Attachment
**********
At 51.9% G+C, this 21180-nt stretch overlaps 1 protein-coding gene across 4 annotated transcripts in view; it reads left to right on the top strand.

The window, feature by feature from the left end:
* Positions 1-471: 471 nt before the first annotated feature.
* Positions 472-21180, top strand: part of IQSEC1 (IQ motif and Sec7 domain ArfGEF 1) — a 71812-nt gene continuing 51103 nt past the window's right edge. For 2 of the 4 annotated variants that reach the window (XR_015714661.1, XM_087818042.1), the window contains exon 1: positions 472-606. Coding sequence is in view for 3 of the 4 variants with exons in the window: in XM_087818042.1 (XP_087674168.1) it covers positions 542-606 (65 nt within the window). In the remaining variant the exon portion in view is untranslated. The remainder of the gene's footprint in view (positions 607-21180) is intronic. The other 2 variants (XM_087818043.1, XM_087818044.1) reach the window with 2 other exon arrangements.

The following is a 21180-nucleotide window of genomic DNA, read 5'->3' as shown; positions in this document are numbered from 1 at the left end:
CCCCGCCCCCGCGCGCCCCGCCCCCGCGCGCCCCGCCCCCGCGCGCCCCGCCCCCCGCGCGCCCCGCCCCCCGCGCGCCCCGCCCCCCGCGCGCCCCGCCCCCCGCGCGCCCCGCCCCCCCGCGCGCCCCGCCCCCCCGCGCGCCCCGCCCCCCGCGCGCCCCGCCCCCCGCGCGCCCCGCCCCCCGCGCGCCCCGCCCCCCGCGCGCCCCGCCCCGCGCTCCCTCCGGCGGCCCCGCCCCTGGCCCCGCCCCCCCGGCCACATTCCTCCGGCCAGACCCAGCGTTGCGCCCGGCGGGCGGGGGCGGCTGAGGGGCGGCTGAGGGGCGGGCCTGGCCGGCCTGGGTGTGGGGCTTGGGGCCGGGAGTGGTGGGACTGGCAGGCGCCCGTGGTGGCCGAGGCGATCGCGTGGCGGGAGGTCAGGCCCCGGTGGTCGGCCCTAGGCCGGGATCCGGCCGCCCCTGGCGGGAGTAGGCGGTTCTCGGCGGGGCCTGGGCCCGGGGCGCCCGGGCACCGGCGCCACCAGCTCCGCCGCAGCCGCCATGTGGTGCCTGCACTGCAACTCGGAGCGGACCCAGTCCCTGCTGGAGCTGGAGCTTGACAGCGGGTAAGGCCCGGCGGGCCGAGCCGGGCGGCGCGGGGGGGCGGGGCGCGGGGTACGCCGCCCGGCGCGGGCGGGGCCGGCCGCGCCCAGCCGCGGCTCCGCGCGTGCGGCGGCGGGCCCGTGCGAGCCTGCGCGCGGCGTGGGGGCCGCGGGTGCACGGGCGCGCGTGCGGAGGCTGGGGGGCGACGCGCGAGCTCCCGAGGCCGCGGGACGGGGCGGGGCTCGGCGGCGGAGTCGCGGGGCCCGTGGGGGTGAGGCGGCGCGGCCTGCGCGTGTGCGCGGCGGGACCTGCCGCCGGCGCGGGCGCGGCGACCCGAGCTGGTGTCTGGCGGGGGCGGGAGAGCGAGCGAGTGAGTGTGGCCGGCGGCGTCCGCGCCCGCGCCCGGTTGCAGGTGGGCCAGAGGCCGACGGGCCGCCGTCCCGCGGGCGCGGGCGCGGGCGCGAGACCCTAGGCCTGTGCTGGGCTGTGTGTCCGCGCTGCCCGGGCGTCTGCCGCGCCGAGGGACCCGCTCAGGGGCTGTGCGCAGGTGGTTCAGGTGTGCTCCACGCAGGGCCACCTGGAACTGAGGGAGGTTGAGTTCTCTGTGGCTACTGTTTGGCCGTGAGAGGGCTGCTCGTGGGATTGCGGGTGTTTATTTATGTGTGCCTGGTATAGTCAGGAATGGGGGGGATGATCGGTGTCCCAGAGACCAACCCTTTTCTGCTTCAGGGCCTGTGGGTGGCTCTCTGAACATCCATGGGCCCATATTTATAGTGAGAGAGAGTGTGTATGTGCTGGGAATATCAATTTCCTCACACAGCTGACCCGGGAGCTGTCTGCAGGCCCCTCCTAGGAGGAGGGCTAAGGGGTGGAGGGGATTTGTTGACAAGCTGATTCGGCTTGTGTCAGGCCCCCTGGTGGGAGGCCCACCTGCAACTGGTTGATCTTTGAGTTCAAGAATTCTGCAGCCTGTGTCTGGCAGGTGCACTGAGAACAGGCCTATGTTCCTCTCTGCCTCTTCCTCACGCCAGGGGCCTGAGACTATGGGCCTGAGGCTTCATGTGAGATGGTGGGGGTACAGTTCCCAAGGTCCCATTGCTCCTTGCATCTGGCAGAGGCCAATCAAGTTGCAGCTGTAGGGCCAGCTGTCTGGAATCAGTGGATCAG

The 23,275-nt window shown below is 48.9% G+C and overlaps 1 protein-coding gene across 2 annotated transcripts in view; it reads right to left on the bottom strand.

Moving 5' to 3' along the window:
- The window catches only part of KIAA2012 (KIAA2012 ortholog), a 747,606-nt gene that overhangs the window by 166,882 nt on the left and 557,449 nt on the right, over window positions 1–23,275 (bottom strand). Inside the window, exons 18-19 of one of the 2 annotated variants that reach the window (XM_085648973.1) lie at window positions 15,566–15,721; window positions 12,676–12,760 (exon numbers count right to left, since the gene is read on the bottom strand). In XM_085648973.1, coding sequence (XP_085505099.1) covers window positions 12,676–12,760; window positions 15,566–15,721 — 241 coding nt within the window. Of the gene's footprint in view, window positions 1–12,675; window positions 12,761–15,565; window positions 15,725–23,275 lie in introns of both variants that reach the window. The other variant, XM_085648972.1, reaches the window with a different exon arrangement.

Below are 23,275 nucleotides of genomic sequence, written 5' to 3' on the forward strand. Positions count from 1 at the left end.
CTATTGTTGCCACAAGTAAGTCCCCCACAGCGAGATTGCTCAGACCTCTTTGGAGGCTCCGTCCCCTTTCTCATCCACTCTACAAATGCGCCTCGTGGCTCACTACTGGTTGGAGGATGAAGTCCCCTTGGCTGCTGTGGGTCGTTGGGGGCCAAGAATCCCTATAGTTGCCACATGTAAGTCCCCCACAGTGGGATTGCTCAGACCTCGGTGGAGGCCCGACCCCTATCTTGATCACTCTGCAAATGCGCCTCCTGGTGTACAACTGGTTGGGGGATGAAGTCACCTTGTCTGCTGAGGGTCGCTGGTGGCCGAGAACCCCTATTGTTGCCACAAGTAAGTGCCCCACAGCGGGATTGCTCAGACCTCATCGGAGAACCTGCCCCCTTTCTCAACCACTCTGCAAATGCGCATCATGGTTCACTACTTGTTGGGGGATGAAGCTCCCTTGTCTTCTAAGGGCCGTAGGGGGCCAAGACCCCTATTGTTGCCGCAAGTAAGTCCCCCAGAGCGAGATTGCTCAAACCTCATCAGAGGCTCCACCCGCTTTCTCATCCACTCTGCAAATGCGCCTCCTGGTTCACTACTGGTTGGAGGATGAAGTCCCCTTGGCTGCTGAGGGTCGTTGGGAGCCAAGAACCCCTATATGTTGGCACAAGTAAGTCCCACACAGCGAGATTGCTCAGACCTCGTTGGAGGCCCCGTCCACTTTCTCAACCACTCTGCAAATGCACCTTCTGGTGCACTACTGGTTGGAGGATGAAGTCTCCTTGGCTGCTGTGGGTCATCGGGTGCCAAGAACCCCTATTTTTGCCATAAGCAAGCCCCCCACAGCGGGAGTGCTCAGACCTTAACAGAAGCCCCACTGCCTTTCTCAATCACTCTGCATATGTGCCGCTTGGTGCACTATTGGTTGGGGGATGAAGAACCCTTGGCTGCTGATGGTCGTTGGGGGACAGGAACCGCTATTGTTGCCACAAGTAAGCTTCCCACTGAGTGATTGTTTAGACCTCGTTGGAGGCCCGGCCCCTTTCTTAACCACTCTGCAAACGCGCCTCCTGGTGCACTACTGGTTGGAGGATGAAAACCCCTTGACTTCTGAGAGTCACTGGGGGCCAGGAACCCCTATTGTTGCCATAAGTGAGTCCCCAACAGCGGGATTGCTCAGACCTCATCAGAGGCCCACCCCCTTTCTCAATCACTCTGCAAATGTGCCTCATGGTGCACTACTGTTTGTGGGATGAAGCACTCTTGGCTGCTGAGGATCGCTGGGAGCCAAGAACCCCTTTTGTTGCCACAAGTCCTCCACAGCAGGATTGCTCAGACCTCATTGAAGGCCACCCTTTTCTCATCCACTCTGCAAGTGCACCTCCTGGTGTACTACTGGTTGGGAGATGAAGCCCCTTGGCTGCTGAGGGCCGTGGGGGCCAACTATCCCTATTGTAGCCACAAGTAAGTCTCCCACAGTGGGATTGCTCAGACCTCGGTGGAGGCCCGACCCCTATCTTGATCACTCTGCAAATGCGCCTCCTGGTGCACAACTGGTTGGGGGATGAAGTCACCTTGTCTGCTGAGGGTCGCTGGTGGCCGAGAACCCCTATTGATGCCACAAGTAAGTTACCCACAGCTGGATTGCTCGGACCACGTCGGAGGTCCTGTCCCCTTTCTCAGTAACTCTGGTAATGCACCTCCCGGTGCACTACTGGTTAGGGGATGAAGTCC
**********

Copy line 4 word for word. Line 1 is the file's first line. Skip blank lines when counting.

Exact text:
* Positions 472-21180, top strand: part of IQSEC1 (IQ motif and Sec7 domain ArfGEF 1) — a 71812-nt gene continuing 51103 nt past the window's right edge. For 2 of the 4 annotated variants that reach the window (XR_015714661.1, XM_087818042.1), the window contains exon 1: positions 472-606. Coding sequence is in view for 3 of the 4 variants with exons in the window: in XM_087818042.1 (XP_087674168.1) it covers positions 542-606 (65 nt within the window). In the remaining variant the exon portion in view is untranslated. The remainder of the gene's footprint in view (positions 607-21180) is intronic. The other 2 variants (XM_087818043.1, XM_087818044.1) reach the window with 2 other exon arrangements.